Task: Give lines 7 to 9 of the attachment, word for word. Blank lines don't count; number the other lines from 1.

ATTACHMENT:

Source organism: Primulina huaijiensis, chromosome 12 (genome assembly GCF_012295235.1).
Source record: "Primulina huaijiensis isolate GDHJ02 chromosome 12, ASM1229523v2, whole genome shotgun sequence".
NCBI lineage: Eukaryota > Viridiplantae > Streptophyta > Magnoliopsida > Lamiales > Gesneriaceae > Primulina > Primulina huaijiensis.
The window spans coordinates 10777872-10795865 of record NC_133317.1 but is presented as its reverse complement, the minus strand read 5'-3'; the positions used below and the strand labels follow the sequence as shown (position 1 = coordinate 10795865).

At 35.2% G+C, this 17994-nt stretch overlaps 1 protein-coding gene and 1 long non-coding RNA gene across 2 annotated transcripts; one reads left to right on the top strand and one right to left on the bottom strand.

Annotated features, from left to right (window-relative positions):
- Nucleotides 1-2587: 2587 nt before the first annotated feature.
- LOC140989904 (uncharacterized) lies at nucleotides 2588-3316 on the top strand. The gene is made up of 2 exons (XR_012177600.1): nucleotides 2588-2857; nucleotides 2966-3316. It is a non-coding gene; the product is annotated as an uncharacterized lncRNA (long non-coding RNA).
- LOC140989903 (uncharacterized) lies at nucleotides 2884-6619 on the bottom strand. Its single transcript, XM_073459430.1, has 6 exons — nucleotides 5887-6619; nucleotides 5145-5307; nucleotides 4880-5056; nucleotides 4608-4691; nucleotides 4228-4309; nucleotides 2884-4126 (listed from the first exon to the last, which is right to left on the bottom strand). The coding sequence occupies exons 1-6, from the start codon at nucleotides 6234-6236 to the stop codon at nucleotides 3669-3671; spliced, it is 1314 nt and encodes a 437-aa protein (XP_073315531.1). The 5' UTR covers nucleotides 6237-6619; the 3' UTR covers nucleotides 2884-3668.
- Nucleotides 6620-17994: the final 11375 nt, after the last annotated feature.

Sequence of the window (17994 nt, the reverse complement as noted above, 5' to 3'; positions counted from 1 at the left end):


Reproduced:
- Nucleotides 1-2587: 2587 nt before the first annotated feature.
- LOC140989904 (uncharacterized) lies at nucleotides 2588-3316 on the top strand. The gene is made up of 2 exons (XR_012177600.1): nucleotides 2588-2857; nucleotides 2966-3316. It is a non-coding gene; the product is annotated as an uncharacterized lncRNA (long non-coding RNA).
- LOC140989903 (uncharacterized) lies at nucleotides 2884-6619 on the bottom strand. Its single transcript, XM_073459430.1, has 6 exons — nucleotides 5887-6619; nucleotides 5145-5307; nucleotides 4880-5056; nucleotides 4608-4691; nucleotides 4228-4309; nucleotides 2884-4126 (listed from the first exon to the last, which is right to left on the bottom strand). The coding sequence occupies exons 1-6, from the start codon at nucleotides 6234-6236 to the stop codon at nucleotides 3669-3671; spliced, it is 1314 nt and encodes a 437-aa protein (XP_073315531.1). The 5' UTR covers nucleotides 6237-6619; the 3' UTR covers nucleotides 2884-3668.